Trump campaign cashes in on his impeachment


Trump's campaign shop is selling a variety of impeachment-themed merchandise to help fund his reelection effort.

The Trump campaign is selling impeachment-themed merchandise to fund his 2020 reelection bid, Axios reported Monday.

According to the outlet, the campaign is turning "a perilous, shame-inducing inquiry into an aggressive fundraising and mobilization tool."

The Trump campaign online store currently offers t-shirts emblazoned with impeachment-related phrases such as "Read the Transcripts" and "Where's Hunter," a reference to former Vice President Joe Biden's son, Hunter Biden.

"Read the Transcripts" refers to Trump's repeated pleas to the public to read the July 25 call transcript between himself and Ukrainian President Volodymyr Zelenskiy, during which he asked Zelenskiy for "a favor" — an investigation into his political rivals. Trump maintains that the transcript exonerates him of any wrongdoing and proves he was simply tamping down on corruption in Ukraine, rather than soliciting election help from a foreign government, which is illegal, according to the Federal Election Commission.

The July 25 call and Trump's broader actions toward Ukraine, including his efforts to withhold critical aid and attempts to condition a White House meeting on an investigation into his political rivals, are now at the heart of the House impeachment inquiry.

Also up for sale on the Trump campaign shop is a shirt with the word "Bull" in front of a photo of Rep. Adam Schiff (D-CA), the top Democrat on the House Intelligence Committee, which has been investigating Trump.

Another shirt includes the phrase, "Get Over It," a reference to acting White House chief of staff Mick Mulvaney's remarks at a press conference in October. During that press conference, Mulvaney admitted that Trump had engaged in a quid pro quo with Ukraine in hopes of forcing the country to open investigations into Trump's political rivals.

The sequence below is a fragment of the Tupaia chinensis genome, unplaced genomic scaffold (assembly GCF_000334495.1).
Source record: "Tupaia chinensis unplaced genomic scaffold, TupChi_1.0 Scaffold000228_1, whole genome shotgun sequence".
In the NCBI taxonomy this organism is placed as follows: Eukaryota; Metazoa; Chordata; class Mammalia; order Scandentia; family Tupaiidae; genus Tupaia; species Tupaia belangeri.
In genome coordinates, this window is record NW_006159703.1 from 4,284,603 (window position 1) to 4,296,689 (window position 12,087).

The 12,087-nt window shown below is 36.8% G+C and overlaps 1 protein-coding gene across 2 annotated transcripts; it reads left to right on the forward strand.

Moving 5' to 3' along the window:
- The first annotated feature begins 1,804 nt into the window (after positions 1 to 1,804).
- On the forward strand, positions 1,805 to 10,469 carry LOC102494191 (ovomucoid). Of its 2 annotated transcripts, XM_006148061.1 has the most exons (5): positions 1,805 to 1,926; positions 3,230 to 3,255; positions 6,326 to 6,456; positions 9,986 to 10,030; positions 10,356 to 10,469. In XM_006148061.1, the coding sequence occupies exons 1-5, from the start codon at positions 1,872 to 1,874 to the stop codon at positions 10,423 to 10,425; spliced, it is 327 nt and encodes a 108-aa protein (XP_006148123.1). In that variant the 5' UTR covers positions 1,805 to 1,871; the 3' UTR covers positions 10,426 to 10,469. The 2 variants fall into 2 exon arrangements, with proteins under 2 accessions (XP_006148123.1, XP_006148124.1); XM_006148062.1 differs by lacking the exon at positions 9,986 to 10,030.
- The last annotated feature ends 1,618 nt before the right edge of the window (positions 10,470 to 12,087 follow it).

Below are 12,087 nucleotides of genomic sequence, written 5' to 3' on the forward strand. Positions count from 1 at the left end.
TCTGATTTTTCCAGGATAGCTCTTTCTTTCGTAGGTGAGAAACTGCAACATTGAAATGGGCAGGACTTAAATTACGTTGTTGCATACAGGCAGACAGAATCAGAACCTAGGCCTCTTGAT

"No question about that. But that's it, that's why we held up the money," Mulvaney said at the time, referring to Trump's efforts to push Ukraine to investigate a long-debunked conspiracy about the Democratic National Committee servers.

He added, "I have news for everybody: Get over it. There’s going to be political influence in foreign policy."

Trump fans can also purchase a car decal in the shape of a stop sign with the phrase "STOP the impeachment hoax."

The cost of all the impeachment-related paraphernalia at the campaign store comes to $120 for the four t-shirts and the decals, which come in a 2-pack.

It is unclear how much money the Trump campaign has raised from the impeachment-related merchandise thus far. Campaign officials did not immediately respond to a request for comment.

Trump's decision to use his own impeachment to market campaign merchandise is a curious one.

Politicians often capitalize on viral moments or popular phrases to sell campaign merchandise. Democratic presidential candidate and Massachusetts Sen. Elizabeth Warren's campaign is currently selling t-shirts emblazoned with the phrase "Two Cents," a reference to her proposed tax on Americans worth $50 million or more. And Biden's campaign is selling t-shirts with various percussion instruments with the tagline, "Beat him like a drum," a phrase Biden often uses when discussing taking on Trump.

However, the use of scandals that may run afoul of the U.S. Constitution to fund a political campaign could break new ground.

In a letter to his colleagues last month, at the close of weeks of public testimony by government officials — including White House advisers — Schiff wrote that Trump had allegedly "conditioned official acts ... on Ukraine announcing sham, politically-motivated investigations that would help President Trump's 2020 reelection campaign." Such an act would likely be considered illegal.

"Over the course of our inquiry, we have uncovered a months-long effort in which President Trump again sought foreign interference in our elections for his personal and political benefit at the expense of our national interest," Schiff wrote.

He warned that, because Trump had "accepted or enlisted foreign nations to interfere in our upcoming elections" — including stating that he would happily accept dirt on an election opponent if a foreign adversary offered it — moving forward with the impeachment inquiry was "an urgent matter that cannot wait if we are to protect the nation's security and the integrity of our elections."

Published with permission of The American Independent Foundation.